• loss of appetite or start losing weight (anorexia)
  • nausea or vomiting
  • feel tired
  • stomach pain or tenderness
  • dark urine or light colored stools
  • yellowing of your skin or the whites of your eyes
  • fever or rash


Low white blood cell count (neutropenia) – A low white blood cell count can cause you to get infections, which may be serious. Serious illness or death can happen if an infection is not treated right away when white blood cell counts are very low. Tell your doctor right away if you have any of the following signs or symptoms of an infection:

  • fever
  • shortness of breath
  • pain or burning on urination
  • chills


Embryo-fetal toxicity – Can cause harm to your unborn baby. Talk to your doctor if you become pregnant while being treated with Kisqali. Kisqali should not be used in pregnant women. 

Kisqali Food Interactions

Avoid eating pomegranate or grapefruit and avoid drinking pomegranate or grapefruit juice during treatment with Kisqali since these may increase the amount of Kisqali in your blood.

Inform MD

Before taking Kisqali, tell your doctor about all of your medical conditions. Especially tell your doctor if you: 

  • have any heart problems, including heart failure, irregular heartbeats, and QT prolongation
  • have ever had a heart attack
  • have a slow heartbeat (bradycardia)
  • have problems with the amount of potassium, calcium, phosphorus, or magnesium in your blood
  • have fever, chills, or any other signs or symptoms of infection
  • have liver problems
  • have any other medical conditions
  • are pregnant, or plan to become pregnant. Kisqali can harm your unborn baby
    • If you are able to become pregnant, your health care provider should do a pregnancy test before you start treatment with Kisqali.
    • Females who are able to become pregnant and who take Kisqali should use effective birth control during treatment and for at least 3 weeks after the last dose of Kisqali.
    • Talk to your health care provider about birth control methods that may be right for you during this time.
    • If you become pregnant or think you are pregnant, tell your health care provider right away.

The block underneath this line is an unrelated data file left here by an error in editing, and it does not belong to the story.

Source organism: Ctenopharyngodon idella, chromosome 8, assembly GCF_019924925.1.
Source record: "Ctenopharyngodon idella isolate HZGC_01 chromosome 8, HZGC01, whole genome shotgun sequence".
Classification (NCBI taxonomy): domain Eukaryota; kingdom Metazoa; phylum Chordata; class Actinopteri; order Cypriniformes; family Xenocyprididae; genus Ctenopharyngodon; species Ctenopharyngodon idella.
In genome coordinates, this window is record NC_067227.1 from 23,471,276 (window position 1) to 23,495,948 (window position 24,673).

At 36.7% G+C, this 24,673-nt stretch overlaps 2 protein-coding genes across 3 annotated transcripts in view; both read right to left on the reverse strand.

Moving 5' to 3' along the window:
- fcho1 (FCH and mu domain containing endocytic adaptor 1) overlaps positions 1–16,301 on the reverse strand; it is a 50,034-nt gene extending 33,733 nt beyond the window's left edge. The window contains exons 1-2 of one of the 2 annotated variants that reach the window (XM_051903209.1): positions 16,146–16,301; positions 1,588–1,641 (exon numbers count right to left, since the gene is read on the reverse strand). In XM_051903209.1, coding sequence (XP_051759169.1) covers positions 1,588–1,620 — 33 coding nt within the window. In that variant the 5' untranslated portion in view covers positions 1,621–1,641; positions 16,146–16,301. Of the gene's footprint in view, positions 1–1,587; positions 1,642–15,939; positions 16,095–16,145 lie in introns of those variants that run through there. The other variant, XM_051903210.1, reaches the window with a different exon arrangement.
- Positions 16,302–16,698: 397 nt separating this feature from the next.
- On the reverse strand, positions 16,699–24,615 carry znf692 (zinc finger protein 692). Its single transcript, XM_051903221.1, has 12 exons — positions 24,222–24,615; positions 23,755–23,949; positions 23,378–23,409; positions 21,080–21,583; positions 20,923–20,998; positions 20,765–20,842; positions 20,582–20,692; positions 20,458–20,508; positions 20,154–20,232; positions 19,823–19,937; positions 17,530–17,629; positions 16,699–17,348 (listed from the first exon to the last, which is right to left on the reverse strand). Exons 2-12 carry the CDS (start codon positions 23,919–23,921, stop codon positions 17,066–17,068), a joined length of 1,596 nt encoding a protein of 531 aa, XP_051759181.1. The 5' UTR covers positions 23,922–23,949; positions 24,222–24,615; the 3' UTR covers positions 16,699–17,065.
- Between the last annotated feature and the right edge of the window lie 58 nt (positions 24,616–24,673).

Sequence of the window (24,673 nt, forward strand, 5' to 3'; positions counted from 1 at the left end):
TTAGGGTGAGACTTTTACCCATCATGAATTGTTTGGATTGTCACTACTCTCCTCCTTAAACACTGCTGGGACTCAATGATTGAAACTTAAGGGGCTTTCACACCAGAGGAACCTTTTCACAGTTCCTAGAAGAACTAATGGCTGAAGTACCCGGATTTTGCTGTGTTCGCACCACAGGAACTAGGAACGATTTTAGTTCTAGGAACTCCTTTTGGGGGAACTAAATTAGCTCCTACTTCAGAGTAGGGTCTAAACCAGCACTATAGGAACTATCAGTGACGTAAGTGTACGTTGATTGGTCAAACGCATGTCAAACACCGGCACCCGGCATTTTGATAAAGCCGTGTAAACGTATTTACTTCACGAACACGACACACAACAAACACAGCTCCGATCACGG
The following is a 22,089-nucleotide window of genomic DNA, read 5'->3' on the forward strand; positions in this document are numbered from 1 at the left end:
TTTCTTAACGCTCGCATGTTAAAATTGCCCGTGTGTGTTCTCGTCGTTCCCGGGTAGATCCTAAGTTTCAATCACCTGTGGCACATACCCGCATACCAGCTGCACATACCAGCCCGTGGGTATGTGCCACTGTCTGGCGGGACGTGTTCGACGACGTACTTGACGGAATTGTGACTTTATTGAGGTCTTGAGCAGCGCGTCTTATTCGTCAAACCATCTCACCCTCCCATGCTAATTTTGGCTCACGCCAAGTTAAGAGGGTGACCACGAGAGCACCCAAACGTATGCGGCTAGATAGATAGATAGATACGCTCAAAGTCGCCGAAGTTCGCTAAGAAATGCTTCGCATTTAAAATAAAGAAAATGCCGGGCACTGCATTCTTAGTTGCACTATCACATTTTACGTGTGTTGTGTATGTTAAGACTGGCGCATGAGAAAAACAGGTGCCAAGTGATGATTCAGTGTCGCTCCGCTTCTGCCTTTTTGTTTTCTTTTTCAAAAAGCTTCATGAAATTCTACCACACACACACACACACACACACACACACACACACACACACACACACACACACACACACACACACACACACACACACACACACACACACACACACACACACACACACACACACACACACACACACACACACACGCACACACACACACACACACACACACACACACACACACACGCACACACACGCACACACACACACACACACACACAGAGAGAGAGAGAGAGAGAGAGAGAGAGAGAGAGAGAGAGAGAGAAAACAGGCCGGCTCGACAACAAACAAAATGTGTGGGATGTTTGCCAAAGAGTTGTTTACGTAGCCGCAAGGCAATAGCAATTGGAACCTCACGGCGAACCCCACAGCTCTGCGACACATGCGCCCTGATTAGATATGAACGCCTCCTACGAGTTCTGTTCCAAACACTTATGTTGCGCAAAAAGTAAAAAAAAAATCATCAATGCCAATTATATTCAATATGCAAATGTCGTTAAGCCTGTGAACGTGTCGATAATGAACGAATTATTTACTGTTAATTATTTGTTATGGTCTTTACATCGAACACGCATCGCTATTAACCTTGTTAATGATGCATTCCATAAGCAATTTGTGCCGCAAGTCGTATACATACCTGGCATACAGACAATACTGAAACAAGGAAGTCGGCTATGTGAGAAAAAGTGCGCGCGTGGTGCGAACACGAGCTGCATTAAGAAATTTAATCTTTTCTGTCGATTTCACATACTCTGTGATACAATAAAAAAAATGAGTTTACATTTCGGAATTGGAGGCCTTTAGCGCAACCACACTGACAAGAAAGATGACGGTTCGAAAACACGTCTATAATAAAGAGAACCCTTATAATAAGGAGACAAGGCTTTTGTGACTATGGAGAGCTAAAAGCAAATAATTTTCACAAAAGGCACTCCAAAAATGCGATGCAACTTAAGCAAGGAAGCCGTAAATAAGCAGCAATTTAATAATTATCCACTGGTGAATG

• are breastfeeding or plan to breastfeed. It is not known if Kisqali passes into your breast milk. Do not breastfeed during treatment with Kisqali and for at least 3 weeks after the last dose of Kisqali

Tell your doctor about all of the medicines you take, including prescription and over-the-counter medicines, vitamins, and herbal supplements. Kisqali and other medicines may affect each other causing side effects. Know the medicines you take. Keep a list of them to show your doctor or pharmacist when you get a new medicine.

Kisqali and Pregnancy

Tell your health care provider if you are pregnant or plan to become pregnant. Kisqali can harm your unborn baby.

  • If you are able to become pregnant, your health care provider should do a pregnancy test before you start treatment with Kisqali. 
  • Females who are able to become pregnant and who take Kisqali should use effective birth control during treatment and for at least 3 weeks after the last dose of Kisqali. 
  • Talk to your health care provider about birth control methods that may be right for you during this time. 
  • If you become pregnant or think you are pregnant, tell your health care provider right away. 

Kisqali and Lactation

Tell your doctor if you are breastfeeding or plan to breastfeed. It is not known whether Kisqali passes into your breast milk. Do not breastfeed during treatment with Kisqali and for at least 3 weeks after the last dose of Kisqali. 

Kisqali Usage

  • Take the recommended dose of Kiqali once each day at about the same time, preferably in the morning
  • You can take Kisqali either with or without food
  • Swallow Kisqali tablets whole with a glass of water. Do not chew, crush, or split the tablets
  • Do not take any Kisqali tablets that are broken, cracked, or that look damaged
  • Avoid pomegranate or pomegranate juice, and grapefruit or grapefruit juice while taking Kisqali
  • If you miss a dose of Kisqali or vomit after taking a dose of Kisqali, do not take another dose on that day. Take your next dose at your regular time
  • If you take too much Kisqali, call your doctor right away or go to the nearest hospital emergency room

Kisqali Dosage

Take this medication exactly as prescribed by your doctor. Follow the directions on your prescription label carefully.

The dose your doctor recommends may be based on the following: 

  • other medical conditions you have
  • how you respond to the medication

Kisqali is taken with hormone therapy:

• The recommended starting dose of Kisqali is 600 mg (three 200-mg tablets), taken once daily 
• Ask your doctor about the recommended dose of your hormone therapy 

For the first 3 weeks in a cycle, you’ll take your 3 Kisqali pills in combination with a hormone therapy. The fourth week, you won’t take any Kisqali pills—you’ll only take your hormone therapy. After the fourth week, your doctor may have you start the same cycle over again, or may adjust your dose if needed.

Kisqali Overdose

If you take too much Kisqali, call your healthcare provider or local Poison Control Center, or seek emergency medical attention right away. 

Other Requirements

Store Kisqali at room temperature: 68°F to 77°F (20°C to25°C). Keep this and all medicines out of the reach of children.